APPELLATE COURT OF ILLINOIS, FIRST DISTRICT, FOURTH DIVISION
535 N.E.2d 1125, 180 Ill. App. 3d 471, 129 Ill. Dec. 360 1989.IL.301
Appeal from the Circuit Court of Cook County; the Hon. Dean J. Sodaro, Judge, presiding.
JUSTICE LINN delivered the opinion of the court. JIGANTI, P.J., and JOHNSON, J., concur.
DECISION OF THE COURT DELIVERED BY THE HONORABLE JUDGE LINN
This is a permissive interlocutory appeal pursuant to Supreme Court Rule 308 (107 Ill. 2d R. 308). Loyola University Medical Center (Loyola) brought suit to recover from Med Care HMO the amounts it expended for providing medical services to the child of a Med Care enrollee. Counts I and II of Loyola's complaint seek compensatory damages for its usual and customary charges for services rendered. Count III asserts a claim for attorney fees and exemplary damages pursuant to section 155 of the Illinois Insurance Code (Ill. Rev. Stat. 1987, ch. 73, par. 767).
Med Care moved for dismissal of count III on the ground that Loyola had no standing to raise a section 155 claim because only an insured can make such claim. The trial court denied the motion but certified certain issues pertinent to this question. This court has granted review of the certified issues.
Loyola is a not-for-profit, Illinois corporation which owns and operates Foster G. McGaw Hospital. Shonta Hicks' infant daughter was treated there from birth on October 27, 1986, through February 18, 1987. During oral argument, Loyola's attorney represented that the baby girl was born prematurely and, accordingly, transferred to McGaw because of that hospital's neonatal facilities, which the health care providers in Med Care's pool did not have available. *fn1
During the course of Baby Girl Hicks' admission, Shonta Hicks executed a form entitled "Admitting Authorization Record." One of the provisions of the form states as follows:
"Payment Guarantee/Assignment Of Insurance Benefits For and in consideration of hospital care to the above patient, I/we agree to pay the established rates of Foster G. McGaw Hospital and its physicians for all services, facilities, and supplies rendered hereunder."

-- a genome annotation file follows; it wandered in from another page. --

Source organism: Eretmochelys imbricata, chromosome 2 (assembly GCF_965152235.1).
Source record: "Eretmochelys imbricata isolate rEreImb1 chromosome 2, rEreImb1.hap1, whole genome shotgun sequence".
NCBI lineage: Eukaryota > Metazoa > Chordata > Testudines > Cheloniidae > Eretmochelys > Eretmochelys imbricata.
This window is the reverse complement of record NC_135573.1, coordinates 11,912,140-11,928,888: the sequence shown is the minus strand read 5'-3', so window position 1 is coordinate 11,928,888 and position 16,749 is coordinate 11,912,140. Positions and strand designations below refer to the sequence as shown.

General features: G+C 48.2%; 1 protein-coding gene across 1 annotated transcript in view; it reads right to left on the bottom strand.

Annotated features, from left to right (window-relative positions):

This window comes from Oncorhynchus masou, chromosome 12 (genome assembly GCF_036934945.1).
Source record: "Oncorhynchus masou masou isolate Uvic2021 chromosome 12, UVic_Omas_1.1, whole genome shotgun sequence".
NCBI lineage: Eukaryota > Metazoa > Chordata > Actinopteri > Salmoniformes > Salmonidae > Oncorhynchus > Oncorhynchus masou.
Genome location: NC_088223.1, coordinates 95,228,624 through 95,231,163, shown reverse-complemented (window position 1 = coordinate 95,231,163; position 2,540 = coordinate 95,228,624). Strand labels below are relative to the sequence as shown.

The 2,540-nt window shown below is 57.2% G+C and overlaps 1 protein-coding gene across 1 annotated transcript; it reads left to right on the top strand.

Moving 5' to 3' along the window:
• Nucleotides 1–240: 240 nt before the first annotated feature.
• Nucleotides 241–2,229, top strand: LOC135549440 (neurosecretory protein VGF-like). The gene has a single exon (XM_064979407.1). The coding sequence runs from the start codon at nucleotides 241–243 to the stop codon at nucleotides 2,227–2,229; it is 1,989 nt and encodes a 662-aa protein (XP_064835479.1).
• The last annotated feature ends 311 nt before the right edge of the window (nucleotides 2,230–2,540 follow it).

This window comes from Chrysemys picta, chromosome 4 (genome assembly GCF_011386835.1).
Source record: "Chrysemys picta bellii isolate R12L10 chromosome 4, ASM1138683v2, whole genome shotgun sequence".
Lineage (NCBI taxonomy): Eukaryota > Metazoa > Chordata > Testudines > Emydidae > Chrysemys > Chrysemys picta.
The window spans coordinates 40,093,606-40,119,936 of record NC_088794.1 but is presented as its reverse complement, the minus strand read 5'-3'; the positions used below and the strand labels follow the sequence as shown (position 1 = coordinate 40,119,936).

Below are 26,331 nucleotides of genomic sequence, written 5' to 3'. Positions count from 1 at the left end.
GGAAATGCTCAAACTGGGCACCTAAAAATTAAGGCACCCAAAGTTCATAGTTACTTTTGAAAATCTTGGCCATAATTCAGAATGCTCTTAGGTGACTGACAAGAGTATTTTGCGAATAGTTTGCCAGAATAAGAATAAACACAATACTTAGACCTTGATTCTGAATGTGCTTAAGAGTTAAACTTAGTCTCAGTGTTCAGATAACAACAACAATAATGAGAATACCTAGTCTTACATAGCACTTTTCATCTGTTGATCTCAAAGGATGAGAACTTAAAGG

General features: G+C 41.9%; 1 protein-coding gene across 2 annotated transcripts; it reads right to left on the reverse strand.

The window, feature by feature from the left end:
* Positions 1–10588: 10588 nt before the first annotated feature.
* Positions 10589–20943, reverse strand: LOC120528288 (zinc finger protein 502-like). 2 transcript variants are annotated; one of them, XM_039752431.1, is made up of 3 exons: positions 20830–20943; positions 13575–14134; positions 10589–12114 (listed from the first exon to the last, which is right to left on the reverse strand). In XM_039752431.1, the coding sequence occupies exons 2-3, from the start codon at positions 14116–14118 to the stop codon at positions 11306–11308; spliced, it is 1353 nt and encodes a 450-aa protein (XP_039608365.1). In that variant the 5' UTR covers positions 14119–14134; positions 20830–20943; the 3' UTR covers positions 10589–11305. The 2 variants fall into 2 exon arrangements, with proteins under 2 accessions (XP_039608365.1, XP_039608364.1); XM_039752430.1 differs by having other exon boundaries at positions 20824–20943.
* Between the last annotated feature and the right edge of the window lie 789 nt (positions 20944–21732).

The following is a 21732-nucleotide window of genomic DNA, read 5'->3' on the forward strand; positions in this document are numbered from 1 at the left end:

"I hereby authorize insurance payment(s) to be made directly to the physician or physician of the Loyola Medical Center involved in the patient's care and to the hospital for services rendered, but the hospital payment shall not exceed the hospital's regular charge for this period of hospitalization. I understand that I am financially responsible for all hospital and physician charges not covered by my insurance plan."
According to Loyola's complaint, Med Care confirmed Baby Girl Hicks' eligibility for coverage and quoted the benefits to which the infant was entitled under Med Care's subscription certificate. The hospital treated the premature infant and participated in certain quality review procedures required by law.
Loyola produced monthly interim billings, which it sent to Med Care, and produced a final summation of itemized charges of $121,486.55. Med Care paid only $27,384,53. Med Care refused to pay the balance, which is the subject of counts I and II of the complaint. Count I alleges breach of contract based on the assignment and count II alleges detrimental reliance/estoppel. Count III seeks statutory damages for Med Care's allegedly vexatious and unreasonable refusal to reimburse Loyola for its services.
Med Care moved to dismiss count III on the ground that Loyola lacked standing as a noninsured and that, to the extent Loyola claimed to be an assignee of Hicks', the assignment was void because Med Care's general policy required advance written approval before policy benefits could be assigned.
In denying the motion to dismiss, the trial court certified these questions for review:
"a. Whether the language contained in LOYOLA's 'Payment Guarantee/Assignment of Insurance Benefits' is sufficiently unambiguous, as a matter of law, to constitute a valid assignment of all contractual rights to reimbursement for those services rendered by LOYOLA UNIVERSITY MEDICAL CENTER to Baby Girl Hicks during the entire course of Baby Girl Hicks' ...